In Snub to US, Freed Iranian Tanker Heads Toward Greece

The renamed Adrian Aryra 1 super tanker hoists an Iranian flag on Sunday as it sails away from Gibraltar, which rejected the United States’ request not to release it. (AP photo/Marcos Moreno)

(CN) – An Iranian oil tanker the United States has accused of skirting sanctions against Syria has set sail from Gibralter, after the U.S. was unsuccessful in its efforts to keep the ship in port over the weekend.

The Grace 1 oil tanker, now sailing under the name Adrian Darya 1, is moving east across the Mediterranean Sea and is expected to arrive in Greece early next week, according to the ship-tracking website Marinetraffic.com.

Hamid Baeidinejad, Iran’s ambassador to the United Kingdom, confirmed Sunday night that the ship had left Gibralter.

“The overwhelming attention of global and regional politicians and public opinion reflects the important political, international and legal consequences of the actions taken in these few days,” Baeidinejad wrote on Twitter.

British authorities detained the ship in Gibralter on July 4, saying it was being used to violate European Union sanctions on Syria. U.S. prosecutors last week said the ship was heading to Syria later in the month, and authorities in Gibralter said there was significant evidence the oil from the ship would end up in the hands of the Assad regime.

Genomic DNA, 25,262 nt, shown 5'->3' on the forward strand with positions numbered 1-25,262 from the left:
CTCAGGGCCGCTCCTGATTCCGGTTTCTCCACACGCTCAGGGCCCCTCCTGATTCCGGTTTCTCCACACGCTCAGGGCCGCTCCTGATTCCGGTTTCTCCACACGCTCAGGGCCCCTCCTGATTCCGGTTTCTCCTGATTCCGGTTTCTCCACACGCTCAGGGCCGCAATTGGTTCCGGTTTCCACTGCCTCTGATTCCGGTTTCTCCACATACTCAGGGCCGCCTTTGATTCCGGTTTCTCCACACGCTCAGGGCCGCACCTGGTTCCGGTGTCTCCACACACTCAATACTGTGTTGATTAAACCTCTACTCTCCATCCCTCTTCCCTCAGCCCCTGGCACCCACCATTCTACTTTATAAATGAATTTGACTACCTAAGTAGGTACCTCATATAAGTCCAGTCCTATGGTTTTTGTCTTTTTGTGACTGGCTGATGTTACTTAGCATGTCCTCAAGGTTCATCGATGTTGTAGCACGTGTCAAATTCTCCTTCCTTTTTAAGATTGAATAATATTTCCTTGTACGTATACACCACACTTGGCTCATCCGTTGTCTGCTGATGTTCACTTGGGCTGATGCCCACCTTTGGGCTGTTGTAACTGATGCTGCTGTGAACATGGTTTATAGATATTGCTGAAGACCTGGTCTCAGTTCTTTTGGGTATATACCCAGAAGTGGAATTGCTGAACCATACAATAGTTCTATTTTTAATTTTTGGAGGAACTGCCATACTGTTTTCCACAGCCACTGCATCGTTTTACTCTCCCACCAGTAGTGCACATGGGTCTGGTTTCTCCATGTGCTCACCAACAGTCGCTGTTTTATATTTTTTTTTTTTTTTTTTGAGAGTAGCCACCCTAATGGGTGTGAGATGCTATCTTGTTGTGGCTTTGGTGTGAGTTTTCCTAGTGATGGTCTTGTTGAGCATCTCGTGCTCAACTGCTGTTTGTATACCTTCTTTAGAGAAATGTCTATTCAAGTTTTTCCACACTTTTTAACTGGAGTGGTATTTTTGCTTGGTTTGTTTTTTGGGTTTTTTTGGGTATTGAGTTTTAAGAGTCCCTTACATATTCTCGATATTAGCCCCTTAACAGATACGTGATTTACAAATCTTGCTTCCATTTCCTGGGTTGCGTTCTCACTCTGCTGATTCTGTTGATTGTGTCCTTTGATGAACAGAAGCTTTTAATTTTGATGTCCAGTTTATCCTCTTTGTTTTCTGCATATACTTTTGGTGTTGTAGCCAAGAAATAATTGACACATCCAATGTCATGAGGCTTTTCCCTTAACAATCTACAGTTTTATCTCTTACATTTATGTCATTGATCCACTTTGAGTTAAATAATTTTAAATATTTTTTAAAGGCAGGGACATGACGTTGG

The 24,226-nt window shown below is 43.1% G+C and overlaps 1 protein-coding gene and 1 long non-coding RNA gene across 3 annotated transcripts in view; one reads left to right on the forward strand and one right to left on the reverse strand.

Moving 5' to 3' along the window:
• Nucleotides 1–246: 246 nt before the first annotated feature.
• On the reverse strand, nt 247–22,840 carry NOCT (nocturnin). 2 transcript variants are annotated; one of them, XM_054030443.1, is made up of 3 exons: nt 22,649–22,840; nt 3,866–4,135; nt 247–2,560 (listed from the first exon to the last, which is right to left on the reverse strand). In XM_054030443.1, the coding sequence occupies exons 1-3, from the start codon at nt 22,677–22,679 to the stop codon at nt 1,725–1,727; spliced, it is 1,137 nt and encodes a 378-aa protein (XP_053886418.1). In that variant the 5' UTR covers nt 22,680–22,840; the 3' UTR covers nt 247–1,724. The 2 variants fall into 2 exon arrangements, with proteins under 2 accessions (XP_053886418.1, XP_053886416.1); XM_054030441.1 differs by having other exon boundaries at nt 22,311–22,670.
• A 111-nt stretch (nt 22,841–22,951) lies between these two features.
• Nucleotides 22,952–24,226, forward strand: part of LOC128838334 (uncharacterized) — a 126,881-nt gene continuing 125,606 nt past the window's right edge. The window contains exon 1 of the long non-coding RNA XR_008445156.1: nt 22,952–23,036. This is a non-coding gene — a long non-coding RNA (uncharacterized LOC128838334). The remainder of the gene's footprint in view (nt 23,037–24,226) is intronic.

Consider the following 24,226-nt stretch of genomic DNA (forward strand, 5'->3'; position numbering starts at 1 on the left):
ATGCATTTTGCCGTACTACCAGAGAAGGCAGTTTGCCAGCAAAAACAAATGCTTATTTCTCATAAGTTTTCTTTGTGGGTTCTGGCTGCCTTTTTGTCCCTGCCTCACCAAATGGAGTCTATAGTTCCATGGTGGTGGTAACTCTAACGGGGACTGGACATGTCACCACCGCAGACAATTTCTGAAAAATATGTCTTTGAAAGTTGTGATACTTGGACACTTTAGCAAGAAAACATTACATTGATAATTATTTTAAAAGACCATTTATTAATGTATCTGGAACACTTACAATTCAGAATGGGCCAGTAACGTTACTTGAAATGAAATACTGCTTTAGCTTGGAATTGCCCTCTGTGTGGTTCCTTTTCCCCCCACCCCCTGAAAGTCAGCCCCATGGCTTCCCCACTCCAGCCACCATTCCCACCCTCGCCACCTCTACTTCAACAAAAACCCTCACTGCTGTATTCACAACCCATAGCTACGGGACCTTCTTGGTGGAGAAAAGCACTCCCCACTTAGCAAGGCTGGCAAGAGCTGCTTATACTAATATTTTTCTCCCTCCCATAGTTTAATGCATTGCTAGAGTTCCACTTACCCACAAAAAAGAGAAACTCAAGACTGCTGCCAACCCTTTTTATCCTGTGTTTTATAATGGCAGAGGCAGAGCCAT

Iran has denied that the ship was charting a course for Syria.

In a 20-page federal forfeiture complaint unsealed Friday in Washington, the United States says the ship had been near an Iranian port that is used as a loading and unloading point for oil shipments when it turned off its identification system. In the past he ship also transferred its cargo to another tanker that had sent oil to Syria, according to the complaint.

The United States petitioned Gibralter to keep hold of the ship late last week, but Gibralter said it was powerless to do so. In a statement Sunday, the Gibralter Central Authority said sanctions against Iran are “much narrower” in the European Union than in the United States, making the request impossible.

“In these circumstances, although the additional information provided on 16 August 2019 does create a closer nexus with those elements of the EU sanctions regime against Iran that are still active, we the Central Authority do not consider that such a nexus is sufficient to establish that the offenses set out in the U.S. request come within the definition of criminal conduct for the purposes of Gibralter laws,” the Gibralter Central Authority said in a statement Sunday.

The Justice Department did not immediately respond to a request seeking comment on how the weekend’s developments would impact the still-pending forfeiture case.

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